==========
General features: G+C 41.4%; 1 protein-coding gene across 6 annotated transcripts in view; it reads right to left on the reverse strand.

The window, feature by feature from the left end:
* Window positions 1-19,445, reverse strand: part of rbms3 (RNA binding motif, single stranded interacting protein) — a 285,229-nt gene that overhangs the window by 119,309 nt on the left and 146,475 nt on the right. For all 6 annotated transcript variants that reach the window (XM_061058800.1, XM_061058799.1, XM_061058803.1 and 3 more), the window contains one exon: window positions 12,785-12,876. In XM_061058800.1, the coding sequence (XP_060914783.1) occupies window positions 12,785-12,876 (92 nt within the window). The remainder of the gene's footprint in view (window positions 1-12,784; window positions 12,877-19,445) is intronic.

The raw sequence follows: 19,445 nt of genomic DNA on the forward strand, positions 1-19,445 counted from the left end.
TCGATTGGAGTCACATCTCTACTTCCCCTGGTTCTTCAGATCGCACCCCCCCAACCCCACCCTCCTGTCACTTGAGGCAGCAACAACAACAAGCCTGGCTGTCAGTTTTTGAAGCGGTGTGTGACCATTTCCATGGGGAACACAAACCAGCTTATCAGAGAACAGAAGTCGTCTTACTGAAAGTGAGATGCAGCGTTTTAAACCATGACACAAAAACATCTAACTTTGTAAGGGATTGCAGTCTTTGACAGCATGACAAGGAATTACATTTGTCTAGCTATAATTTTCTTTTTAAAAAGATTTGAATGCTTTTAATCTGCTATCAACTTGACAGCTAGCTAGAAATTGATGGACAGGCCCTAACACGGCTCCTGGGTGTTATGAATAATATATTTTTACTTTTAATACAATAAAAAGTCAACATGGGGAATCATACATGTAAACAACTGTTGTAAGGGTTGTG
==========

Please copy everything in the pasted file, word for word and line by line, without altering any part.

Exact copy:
General features: G+C 41.4%; 1 protein-coding gene across 6 annotated transcripts in view; it reads right to left on the reverse strand.

The window, feature by feature from the left end:
* Window positions 1-19,445, reverse strand: part of rbms3 (RNA binding motif, single stranded interacting protein) — a 285,229-nt gene that overhangs the window by 119,309 nt on the left and 146,475 nt on the right. For all 6 annotated transcript variants that reach the window (XM_061058800.1, XM_061058799.1, XM_061058803.1 and 3 more), the window contains one exon: window positions 12,785-12,876. In XM_061058800.1, the coding sequence (XP_060914783.1) occupies window positions 12,785-12,876 (92 nt within the window). The remainder of the gene's footprint in view (window positions 1-12,784; window positions 12,877-19,445) is intronic.

The raw sequence follows: 19,445 nt of genomic DNA on the forward strand, positions 1-19,445 counted from the left end.
TCGATTGGAGTCACATCTCTACTTCCCCTGGTTCTTCAGATCGCACCCCCCCAACCCCACCCTCCTGTCACTTGAGGCAGCAACAACAACAAGCCTGGCTGTCAGTTTTTGAAGCGGTGTGTGACCATTTCCATGGGGAACACAAACCAGCTTATCAGAGAACAGAAGTCGTCTTACTGAAAGTGAGATGCAGCGTTTTAAACCATGACACAAAAACATCTAACTTTGTAAGGGATTGCAGTCTTTGACAGCATGACAAGGAATTACATTTGTCTAGCTATAATTTTCTTTTTAAAAAGATTTGAATGCTTTTAATCTGCTATCAACTTGACAGCTAGCTAGAAATTGATGGACAGGCCCTAACACGGCTCCTGGGTGTTATGAATAATATATTTTTACTTTTAATACAATAAAAAGTCAACATGGGGAATCATACATGTAAACAACTGTTGTAAGGGTTGTG